If you have a car that's been sitting for an extended period with old gas in it, or if it simply has high mileage, some of your fuel system components may be clogged with an excess of contaminants and debris. In this guide, I show you how to refresh/replace the fuel system components on your air-cooled Porsche.
Like most cars, if your air-cooled Porsche 911 has been stored with gas in the tank for an extended period, it may go bad and start to gum up some of your fuel system components. This could cause hard starting, rough running conditions, or make your fuel gauge unresponsive. Even if the car has been driven regularly, high mileage will start to take its toll and slowly, causing similar symptoms. Replace your fuel filtration components and fuel level sensor with these simple procedures and restore the original function of your 911’s fuel system.
Model Years Applicable:
This DIY applies to all Porsche 911 models up to 1989. Note, however, that fuel filters changed several times over the years, so make sure you select the correct one for your car. If your car has very old gas in the tank that smells bad, you should drain the tank completely; this way you don’t contaminate your new fuel system components as soon as you attempt to start the car again.
General Tools Needed To Complete This Repair:
- Metric flare nut wrench set
- Rags for fuel spill cleanup
- Drain Pan or Bucket
- Hand transfer pump (for draining fuel)
- Rubber/Nitrile gloves
- Safety glasses
- Fire extinguisher
- Penetrating oil
Tools Needed For Fuel Tank Screen Replacement:
Parts Needed To Complete This Repair:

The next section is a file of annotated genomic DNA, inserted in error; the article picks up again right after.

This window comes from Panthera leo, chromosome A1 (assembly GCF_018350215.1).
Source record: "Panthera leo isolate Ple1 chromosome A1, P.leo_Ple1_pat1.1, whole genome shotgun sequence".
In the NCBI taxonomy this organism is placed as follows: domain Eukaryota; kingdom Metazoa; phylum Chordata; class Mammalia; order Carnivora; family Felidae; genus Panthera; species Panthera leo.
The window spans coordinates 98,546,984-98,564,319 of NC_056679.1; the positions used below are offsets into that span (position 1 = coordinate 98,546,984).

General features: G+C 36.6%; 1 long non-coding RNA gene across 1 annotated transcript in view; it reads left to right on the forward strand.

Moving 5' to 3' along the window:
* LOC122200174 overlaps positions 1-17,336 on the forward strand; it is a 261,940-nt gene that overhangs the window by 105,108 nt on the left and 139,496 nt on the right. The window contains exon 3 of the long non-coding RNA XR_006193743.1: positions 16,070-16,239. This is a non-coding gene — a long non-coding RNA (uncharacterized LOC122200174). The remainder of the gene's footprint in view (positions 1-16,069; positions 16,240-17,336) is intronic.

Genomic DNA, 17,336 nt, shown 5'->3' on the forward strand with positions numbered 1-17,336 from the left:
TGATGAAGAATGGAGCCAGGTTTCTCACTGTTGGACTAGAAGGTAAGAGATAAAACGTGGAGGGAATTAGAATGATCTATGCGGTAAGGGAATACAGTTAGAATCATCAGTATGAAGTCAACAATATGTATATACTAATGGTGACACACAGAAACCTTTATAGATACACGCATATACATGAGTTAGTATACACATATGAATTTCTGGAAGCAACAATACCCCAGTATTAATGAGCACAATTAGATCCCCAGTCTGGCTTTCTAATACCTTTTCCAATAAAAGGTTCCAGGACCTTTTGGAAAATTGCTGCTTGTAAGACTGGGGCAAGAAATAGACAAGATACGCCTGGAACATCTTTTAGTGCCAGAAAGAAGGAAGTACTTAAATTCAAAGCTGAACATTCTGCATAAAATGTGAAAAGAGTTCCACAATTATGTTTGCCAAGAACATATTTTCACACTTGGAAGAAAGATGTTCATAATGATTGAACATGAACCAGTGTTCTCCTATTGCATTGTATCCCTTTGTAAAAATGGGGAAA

- Fuel filter (varies per year)
- Fuel filter sealing rings (varies per year)
- Tank screen (1974-89 only)
- Tank screen seal (1974-89 only)
- Tank level sensor
- Tank level sensor gasket
Fuel System Precautions:
- Disconnect the negative battery terminal.
- Keep a fire extinguisher nearby for each of these procedures.
- Work in a well-ventilated area with no sources of heat, spark, or open flame.
- Make sure the fuel tank has as little fuel as possible to reduce the chance of gasoline spillage.
- Work with as much ambient and overhead lighting as possible to keep electric work lamps away from fuel vapors.
- Gasoline is carcinogenic so wear rubber gloves, long sleeves, and safety glasses to protect your skin.
Fuel Filter Replacement Procedure:
Step 1: Release Fuel Pressure
First, start by locating the fuel filter. In most 911s it will be in the engine compartment, above the engine on the left side. Spray a little penetrating oil on the fuel filter fittings to make removal easier. If the engine has run that day, let the car sit overnight to let some of the fuel pressure release within the system so the engine can cool down.
The next day, with a rag in hand to catch any fuel that might spill, loosen the upper and lower fuel filter fittings. If there is any residual pressure left in the lines, a small amount of fuel may spray out momentarily.
Step 2: Remove Filter
If you have a 911 SC, the fuel accumulator is right next to the filter, joined with an S-shaped hard fuel line. It may be easier to disconnect the upper fitting on the filter, one upper and lower fitting on the accumulator, and pull the whole assembly out so you can replace the filter on the bench.
Some early cars (with mechanical fuel injection) may have a fuel filter element located under a hard-plumbed filter mount, appearing similar to a very small spin-on oil filter. In this case, disconnect the lower hose and loosen the filter by spinning it off the upper filter mount. Early cars with carburetors have a small can filter with hose clamps securing the fuel lines. Loosen the hose clamps and pull the fuel lines off.